Senthil Nayagam, a startup founder based in Chennai, said that what earlier required a Hollywood movie budget can now be pulled off at a fraction of that cost. “AI has levelled the playing field for smaller political parties who do not have the financial resources commanded by bigger parties,” said Nayagam.

In the US and other countries, political parties spend on television advertisements, he said. “Now, you can do that with AI.”

Nayagam, the founder of generative AI startup Muonim Inc, came into the limelight this year after his company recreated a lifelike digital version of M Karunanidhi, one of the tallest politicians in Tamil Nadu from the ruling Dravida Munnetra Kazhagam. Karunanidhi died in 2018 but an AI version of him delivered an eight-minute speech at the book launch of a party member in January.

Political parties are tapping into the power of creating hyper-personalised messages at a fraction of the cost and reaching millions simultaneously.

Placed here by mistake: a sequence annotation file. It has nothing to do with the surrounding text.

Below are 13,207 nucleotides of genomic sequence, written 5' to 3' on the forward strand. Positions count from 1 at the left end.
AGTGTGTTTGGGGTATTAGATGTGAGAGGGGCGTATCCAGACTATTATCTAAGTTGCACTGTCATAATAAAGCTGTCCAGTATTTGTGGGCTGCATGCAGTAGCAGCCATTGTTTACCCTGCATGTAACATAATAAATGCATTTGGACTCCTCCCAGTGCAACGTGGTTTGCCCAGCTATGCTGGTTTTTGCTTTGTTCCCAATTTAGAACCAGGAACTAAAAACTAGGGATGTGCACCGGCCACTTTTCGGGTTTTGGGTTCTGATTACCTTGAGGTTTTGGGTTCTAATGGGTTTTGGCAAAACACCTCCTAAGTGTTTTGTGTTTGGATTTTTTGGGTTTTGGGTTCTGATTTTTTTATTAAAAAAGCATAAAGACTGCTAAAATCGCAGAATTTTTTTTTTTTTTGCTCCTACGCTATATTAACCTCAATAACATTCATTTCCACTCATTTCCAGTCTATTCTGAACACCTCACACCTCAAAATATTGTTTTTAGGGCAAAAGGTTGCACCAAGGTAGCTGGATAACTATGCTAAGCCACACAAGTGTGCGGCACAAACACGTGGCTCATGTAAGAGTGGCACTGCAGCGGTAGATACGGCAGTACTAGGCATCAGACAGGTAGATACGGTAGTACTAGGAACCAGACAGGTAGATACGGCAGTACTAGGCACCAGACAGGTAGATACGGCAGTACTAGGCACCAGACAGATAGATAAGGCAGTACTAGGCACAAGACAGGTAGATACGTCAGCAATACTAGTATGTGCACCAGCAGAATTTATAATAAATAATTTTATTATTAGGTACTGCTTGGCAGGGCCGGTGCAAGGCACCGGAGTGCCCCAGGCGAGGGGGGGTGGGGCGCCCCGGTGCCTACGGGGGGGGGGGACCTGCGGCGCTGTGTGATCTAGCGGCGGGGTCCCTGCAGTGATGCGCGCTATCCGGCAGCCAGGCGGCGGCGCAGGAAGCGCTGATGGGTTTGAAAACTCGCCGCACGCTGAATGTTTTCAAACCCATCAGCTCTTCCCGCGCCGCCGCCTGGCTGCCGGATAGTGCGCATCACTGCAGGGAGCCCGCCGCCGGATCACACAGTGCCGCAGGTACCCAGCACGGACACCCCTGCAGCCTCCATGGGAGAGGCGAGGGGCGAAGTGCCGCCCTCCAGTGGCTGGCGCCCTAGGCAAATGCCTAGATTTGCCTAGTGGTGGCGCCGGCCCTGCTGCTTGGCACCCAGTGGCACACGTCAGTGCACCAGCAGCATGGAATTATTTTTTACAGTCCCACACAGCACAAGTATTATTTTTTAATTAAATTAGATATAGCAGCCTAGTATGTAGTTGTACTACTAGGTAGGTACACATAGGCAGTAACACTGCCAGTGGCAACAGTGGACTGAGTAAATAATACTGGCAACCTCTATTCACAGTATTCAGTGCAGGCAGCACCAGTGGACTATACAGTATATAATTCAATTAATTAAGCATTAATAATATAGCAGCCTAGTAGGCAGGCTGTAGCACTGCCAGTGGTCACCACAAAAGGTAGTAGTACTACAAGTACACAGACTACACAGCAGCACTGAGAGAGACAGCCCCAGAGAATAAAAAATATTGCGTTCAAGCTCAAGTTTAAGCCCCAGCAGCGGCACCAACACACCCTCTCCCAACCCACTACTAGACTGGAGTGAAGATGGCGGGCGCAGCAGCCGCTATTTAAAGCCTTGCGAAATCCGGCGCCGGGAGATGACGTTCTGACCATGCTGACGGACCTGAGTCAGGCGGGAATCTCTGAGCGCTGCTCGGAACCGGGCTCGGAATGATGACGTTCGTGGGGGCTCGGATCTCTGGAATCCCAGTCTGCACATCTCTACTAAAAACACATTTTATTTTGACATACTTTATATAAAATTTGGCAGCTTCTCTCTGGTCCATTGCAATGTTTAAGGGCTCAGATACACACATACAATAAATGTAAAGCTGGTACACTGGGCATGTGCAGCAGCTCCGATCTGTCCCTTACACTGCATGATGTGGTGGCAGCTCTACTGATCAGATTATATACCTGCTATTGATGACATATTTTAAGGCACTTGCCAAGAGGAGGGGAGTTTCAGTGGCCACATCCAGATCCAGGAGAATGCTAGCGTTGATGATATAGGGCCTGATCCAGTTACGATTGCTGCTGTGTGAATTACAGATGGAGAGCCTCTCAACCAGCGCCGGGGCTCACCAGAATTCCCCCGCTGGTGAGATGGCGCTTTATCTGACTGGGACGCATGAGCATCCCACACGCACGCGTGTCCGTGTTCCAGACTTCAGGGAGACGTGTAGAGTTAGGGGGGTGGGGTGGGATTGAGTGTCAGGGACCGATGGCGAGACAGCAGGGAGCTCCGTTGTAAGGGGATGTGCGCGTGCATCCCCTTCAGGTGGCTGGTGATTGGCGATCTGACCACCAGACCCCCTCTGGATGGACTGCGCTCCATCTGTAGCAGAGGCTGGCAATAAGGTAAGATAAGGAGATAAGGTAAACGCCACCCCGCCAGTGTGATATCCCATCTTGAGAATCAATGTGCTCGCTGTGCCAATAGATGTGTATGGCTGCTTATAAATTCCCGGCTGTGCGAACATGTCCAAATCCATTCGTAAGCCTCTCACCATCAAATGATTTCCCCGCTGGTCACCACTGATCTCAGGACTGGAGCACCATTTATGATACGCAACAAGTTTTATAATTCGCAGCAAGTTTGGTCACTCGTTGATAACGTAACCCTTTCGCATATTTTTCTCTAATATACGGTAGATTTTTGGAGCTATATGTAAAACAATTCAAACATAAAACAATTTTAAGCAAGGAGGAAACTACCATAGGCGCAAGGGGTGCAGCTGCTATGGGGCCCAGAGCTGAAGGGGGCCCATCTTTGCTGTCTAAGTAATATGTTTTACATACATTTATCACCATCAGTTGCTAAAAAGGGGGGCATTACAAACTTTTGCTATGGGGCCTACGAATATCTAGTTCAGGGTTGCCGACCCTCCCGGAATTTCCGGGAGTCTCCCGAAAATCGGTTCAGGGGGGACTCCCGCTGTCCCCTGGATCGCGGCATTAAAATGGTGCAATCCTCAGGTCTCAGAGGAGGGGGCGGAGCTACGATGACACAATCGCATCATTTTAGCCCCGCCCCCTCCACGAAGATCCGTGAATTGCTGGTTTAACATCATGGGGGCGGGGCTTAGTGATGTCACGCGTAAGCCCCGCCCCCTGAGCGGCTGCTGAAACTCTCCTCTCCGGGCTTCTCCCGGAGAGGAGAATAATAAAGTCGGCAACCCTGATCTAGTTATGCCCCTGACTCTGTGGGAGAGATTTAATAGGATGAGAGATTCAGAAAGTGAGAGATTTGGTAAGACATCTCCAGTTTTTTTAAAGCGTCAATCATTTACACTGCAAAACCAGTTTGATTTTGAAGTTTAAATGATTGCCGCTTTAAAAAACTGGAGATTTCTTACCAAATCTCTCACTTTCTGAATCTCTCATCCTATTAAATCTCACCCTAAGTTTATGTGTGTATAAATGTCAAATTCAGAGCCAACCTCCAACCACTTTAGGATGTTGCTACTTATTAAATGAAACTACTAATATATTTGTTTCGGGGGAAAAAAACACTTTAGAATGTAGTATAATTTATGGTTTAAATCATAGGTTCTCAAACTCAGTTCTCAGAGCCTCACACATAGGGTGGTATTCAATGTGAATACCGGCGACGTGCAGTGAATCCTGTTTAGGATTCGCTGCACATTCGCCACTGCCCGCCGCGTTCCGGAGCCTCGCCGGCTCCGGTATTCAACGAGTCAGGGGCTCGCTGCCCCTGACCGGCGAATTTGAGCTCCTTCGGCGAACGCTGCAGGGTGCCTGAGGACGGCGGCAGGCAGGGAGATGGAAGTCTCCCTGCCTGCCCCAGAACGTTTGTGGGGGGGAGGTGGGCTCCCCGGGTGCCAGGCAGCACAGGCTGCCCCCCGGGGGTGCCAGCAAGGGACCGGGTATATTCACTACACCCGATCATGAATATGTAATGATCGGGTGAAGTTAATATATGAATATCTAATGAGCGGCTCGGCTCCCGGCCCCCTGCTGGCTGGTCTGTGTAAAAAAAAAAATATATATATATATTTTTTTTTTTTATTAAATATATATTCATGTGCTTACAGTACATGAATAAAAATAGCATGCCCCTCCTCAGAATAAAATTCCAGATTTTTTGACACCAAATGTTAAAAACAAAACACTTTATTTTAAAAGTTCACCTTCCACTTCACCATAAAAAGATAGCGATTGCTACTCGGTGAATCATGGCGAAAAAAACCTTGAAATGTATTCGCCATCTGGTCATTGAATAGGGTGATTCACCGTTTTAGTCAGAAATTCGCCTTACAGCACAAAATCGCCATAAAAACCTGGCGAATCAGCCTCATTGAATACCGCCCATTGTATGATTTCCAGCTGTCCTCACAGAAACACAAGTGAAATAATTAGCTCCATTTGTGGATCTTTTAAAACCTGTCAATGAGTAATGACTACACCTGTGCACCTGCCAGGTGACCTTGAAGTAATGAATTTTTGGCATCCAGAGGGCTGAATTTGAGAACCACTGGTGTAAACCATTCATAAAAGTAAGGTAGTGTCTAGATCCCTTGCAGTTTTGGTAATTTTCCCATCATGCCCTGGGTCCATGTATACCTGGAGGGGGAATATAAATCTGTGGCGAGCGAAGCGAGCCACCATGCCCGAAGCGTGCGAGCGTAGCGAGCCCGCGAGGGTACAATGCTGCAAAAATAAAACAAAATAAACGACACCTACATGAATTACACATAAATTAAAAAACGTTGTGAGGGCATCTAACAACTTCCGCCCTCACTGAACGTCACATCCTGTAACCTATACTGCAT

Nighat Dad, a lawyer and digital technology expert, said that AI played a crucial role in Pakistan in forming public opinion through social media platforms, online spaces and WhatsApp.

Dad, who is executive director of Lahore based Digital Rights Foundation and a member of social networking site Meta’s Oversight Board, said political parties used social media platforms to deliver speeches, hold digital rallies and raise funds.

A senior member of an Indian political campaign management organisation that has worked with various parties said that major parties have access to all kinds of voter data that can be used to send personalised messages.